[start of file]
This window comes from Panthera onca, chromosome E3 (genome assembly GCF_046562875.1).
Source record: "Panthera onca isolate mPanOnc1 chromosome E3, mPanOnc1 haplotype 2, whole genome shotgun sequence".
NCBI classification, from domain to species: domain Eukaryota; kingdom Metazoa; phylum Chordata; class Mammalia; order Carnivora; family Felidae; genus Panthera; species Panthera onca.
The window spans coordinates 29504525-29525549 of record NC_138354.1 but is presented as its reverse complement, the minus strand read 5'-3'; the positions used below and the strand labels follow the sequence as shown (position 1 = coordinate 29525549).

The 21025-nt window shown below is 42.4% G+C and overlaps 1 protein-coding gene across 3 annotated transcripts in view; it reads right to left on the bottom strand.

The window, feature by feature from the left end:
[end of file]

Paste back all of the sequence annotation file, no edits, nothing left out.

This window comes from Panthera onca, chromosome E3 (genome assembly GCF_046562875.1).
Source record: "Panthera onca isolate mPanOnc1 chromosome E3, mPanOnc1 haplotype 2, whole genome shotgun sequence".
NCBI classification, from domain to species: domain Eukaryota; kingdom Metazoa; phylum Chordata; class Mammalia; order Carnivora; family Felidae; genus Panthera; species Panthera onca.
The window spans coordinates 29504525-29525549 of record NC_138354.1 but is presented as its reverse complement, the minus strand read 5'-3'; the positions used below and the strand labels follow the sequence as shown (position 1 = coordinate 29525549).

The 21025-nt window shown below is 42.4% G+C and overlaps 1 protein-coding gene across 3 annotated transcripts in view; it reads right to left on the bottom strand.

The window, feature by feature from the left end: